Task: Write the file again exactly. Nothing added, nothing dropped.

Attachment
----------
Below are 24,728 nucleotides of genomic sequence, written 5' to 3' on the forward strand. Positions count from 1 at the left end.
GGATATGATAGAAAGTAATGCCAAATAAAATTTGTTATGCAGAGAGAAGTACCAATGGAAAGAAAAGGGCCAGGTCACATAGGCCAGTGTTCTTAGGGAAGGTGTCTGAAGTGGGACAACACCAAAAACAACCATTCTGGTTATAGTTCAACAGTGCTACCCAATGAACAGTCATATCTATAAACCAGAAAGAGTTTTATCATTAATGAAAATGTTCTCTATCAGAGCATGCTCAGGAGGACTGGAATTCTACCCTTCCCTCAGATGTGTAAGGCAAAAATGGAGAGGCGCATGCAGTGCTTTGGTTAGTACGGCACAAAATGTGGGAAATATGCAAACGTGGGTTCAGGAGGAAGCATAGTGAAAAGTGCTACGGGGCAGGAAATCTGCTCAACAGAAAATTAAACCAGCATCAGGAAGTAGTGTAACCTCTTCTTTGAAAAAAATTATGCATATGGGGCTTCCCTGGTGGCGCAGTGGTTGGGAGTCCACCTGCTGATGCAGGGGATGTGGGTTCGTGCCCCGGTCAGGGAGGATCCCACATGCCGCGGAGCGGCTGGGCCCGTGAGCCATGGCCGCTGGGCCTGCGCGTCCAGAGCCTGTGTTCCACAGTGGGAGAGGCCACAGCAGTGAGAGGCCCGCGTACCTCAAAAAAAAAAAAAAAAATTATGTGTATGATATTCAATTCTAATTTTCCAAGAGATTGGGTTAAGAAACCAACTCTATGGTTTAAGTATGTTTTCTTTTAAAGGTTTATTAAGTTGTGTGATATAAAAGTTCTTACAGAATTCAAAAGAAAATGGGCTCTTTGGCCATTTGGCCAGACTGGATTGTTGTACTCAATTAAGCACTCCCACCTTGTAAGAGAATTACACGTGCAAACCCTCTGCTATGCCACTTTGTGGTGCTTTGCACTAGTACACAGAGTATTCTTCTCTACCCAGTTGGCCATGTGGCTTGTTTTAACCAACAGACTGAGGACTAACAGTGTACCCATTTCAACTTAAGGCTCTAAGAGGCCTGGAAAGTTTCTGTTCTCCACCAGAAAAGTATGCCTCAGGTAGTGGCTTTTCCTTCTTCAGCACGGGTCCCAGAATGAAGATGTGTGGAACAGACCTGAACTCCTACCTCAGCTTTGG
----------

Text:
Below are 24,728 nucleotides of genomic sequence, written 5' to 3' on the forward strand. Positions count from 1 at the left end.
GGATATGATAGAAAGTAATGCCAAATAAAATTTGTTATGCAGAGAGAAGTACCAATGGAAAGAAAAGGGCCAGGTCACATAGGCCAGTGTTCTTAGGGAAGGTGTCTGAAGTGGGACAACACCAAAAACAACCATTCTGGTTATAGTTCAACAGTGCTACCCAATGAACAGTCATATCTATAAACCAGAAAGAGTTTTATCATTAATGAAAATGTTCTCTATCAGAGCATGCTCAGGAGGACTGGAATTCTACCCTTCCCTCAGATGTGTAAGGCAAAAATGGAGAGGCGCATGCAGTGCTTTGGTTAGTACGGCACAAAATGTGGGAAATATGCAAACGTGGGTTCAGGAGGAAGCATAGTGAAAAGTGCTACGGGGCAGGAAATCTGCTCAACAGAAAATTAAACCAGCATCAGGAAGTAGTGTAACCTCTTCTTTGAAAAAAATTATGCATATGGGGCTTCCCTGGTGGCGCAGTGGTTGGGAGTCCACCTGCTGATGCAGGGGATGTGGGTTCGTGCCCCGGTCAGGGAGGATCCCACATGCCGCGGAGCGGCTGGGCCCGTGAGCCATGGCCGCTGGGCCTGCGCGTCCAGAGCCTGTGTTCCACAGTGGGAGAGGCCACAGCAGTGAGAGGCCCGCGTACCTCAAAAAAAAAAAAAAAAATTATGTGTATGATATTCAATTCTAATTTTCCAAGAGATTGGGTTAAGAAACCAACTCTATGGTTTAAGTATGTTTTCTTTTAAAGGTTTATTAAGTTGTGTGATATAAAAGTTCTTACAGAATTCAAAAGAAAATGGGCTCTTTGGCCATTTGGCCAGACTGGATTGTTGTACTCAATTAAGCACTCCCACCTTGTAAGAGAATTACACGTGCAAACCCTCTGCTATGCCACTTTGTGGTGCTTTGCACTAGTACACAGAGTATTCTTCTCTACCCAGTTGGCCATGTGGCTTGTTTTAACCAACAGACTGAGGACTAACAGTGTACCCATTTCAACTTAAGGCTCTAAGAGGCCTGGAAAGTTTCTGTTCTCCACCAGAAAAGTATGCCTCAGGTAGTGGCTTTTCCTTCTTCAGCACGGGTCCCAGAATGAAGATGTGTGGAACAGACCTGAACTCCTACCTCAGCTTTGG